Mattapoisett voters ban recreational marijuana businesses, nix dog park
Mattapoisett Town Meeting voters on Monday passed a $26.6 million town budget for fiscal year 2019, banned recreational marijuana establishments OK'd funds for the design of a new fire station, and nixed a proposal for a dog park.
The $26.6 million budget represents a 3.5 percent increase over the current year. Landfill, water, and sewer department costs are budgeted separately. Respectively, those budgets totaled $89,400, $2.09 million, and $2.17 million.
Voters approved a total of $520,000 to be spent on preliminary costs for a new fire station. The funds will cover the costs associated with design, engineering, price-estimating, and putting the project out to bid. The town's Capital Planning Committee, which assists in budgeting and forecasting for larger projects and big-ticket costs, currently estimates that the total cost of building a new station will be $6 million.
Voters also approved $50,000 for design costs to improve Main, Water, and Beacon streets and Marion Road, as well as a $250,000 Proposition 2½ debt exclusion to complete the work.
A debt exclusion, which will also need to be approved by voters via a ballot question at the next town election, will temporarily raise property taxes until the project is funded.
Voters also OK'd spending: $27,600 for bulletproof vests for police; $41,000 to replace the police station roof; $91,000 to replace police cruisers; $100,000 for improvements to the highway barn; $60,000 for elementary school technology upgrades; $20,000 to pave the Barstow Street parking lot used by the Council on Aging.
As a community, Mattapoisett voted against the legalization of recreational marijuana when the question appeared on the 2016 state election ballot. Therefore, the town needed only the affirmation of Town Meeting voters to permanently ban marijuana-related establishments. (Communities that voted "yes" to legalize need a Town Meeting vote and a ballot vote to OK a ban.)
Separate agenda items -- a zoning bylaw and a general bylaw -- approved by Town Meeting prohibit marijuana sales and cultivation in town, and ban all non-medical marijuana establishments, "including marijuana cultivators, independent testing laboratories, marijuana product manufacturers, marijuana retailers or any type of licensed marijuana-related businesses."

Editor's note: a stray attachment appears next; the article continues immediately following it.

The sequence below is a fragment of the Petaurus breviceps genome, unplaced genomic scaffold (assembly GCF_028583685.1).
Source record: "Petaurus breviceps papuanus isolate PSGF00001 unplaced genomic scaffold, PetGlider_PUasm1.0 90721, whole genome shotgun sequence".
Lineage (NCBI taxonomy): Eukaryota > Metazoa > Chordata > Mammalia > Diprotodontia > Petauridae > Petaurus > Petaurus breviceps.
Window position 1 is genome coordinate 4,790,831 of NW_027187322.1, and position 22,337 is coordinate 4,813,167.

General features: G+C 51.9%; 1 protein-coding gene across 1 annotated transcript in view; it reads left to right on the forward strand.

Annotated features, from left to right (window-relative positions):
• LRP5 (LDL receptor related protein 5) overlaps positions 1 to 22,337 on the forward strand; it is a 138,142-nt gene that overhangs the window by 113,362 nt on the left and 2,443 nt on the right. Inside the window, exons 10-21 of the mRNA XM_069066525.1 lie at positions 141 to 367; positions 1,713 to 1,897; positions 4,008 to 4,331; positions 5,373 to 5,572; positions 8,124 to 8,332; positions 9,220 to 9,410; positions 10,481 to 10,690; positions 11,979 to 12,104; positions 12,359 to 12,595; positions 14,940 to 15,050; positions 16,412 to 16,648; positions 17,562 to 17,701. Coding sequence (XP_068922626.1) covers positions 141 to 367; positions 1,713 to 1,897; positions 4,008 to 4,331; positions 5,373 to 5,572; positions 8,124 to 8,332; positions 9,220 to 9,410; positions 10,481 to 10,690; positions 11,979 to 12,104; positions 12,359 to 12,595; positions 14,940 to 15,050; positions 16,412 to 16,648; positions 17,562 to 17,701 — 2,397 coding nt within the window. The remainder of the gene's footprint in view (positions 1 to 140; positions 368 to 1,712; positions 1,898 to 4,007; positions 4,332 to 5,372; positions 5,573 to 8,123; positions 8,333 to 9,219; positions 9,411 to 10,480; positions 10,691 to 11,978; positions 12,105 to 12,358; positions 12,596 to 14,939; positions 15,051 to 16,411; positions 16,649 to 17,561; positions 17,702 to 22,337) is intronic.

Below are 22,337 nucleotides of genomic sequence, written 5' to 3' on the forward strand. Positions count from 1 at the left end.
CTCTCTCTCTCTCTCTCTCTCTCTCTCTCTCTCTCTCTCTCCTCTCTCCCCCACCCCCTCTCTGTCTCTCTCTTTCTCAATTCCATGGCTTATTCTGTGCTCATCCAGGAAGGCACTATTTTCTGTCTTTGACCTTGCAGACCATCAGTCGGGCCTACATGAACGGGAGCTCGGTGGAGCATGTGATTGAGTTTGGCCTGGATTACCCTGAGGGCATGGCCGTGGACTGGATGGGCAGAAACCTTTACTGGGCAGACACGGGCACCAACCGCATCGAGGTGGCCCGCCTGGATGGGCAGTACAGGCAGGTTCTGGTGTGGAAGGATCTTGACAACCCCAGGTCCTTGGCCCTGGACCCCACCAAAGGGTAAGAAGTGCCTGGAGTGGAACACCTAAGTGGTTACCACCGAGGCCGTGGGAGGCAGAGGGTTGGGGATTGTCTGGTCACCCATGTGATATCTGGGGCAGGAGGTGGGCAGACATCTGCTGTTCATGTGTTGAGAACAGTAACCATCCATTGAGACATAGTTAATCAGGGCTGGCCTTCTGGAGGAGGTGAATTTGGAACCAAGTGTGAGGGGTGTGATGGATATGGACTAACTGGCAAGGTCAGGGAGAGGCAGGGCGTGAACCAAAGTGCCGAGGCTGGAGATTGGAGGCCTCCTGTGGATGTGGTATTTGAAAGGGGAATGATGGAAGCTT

A moratorium on medical and recreational marijuana establishments is active in Mattapoisett already; an agenda item passed at the town's Special Town Meeting in February banned applications to found either establishment in town through December 3.
Dog park, American Legion restoration
Voters denied a request to spend $75,000 in Community Preservation funds to construct a dog park near the current police station.
The dog park project is spearheaded by Mattapoisett resident Freemin Bauer, who has been raising funds for the effort. Bauer has spoken with Police Chief Mary Lyons, who said that the dog park would not affect the station.
Voters OK'd spending $10,000 in Community Preservation money to analyze the cost of a full restoration of the current American Legion Florence Eastman Post 280 building, located on Depot Street. The ultimate intent of the restoration would be to transfer the building to the Town of Mattapoisett from the American Legion for future community purposes.
Community Preservation Act funding is generated by a property tax surcharge. It can only be used on open space, recreation, affordable housing, or historic preservation projects.
Voters approved a new bylaw that will impose fines for disposing snow on public streets. Anyone found to "throw, shovel, cast, plow, place, dump or otherwise deposit snow on a public way" will be charged $100 per offense. The bylaw will be enforced by the Mattapoisett Police Department.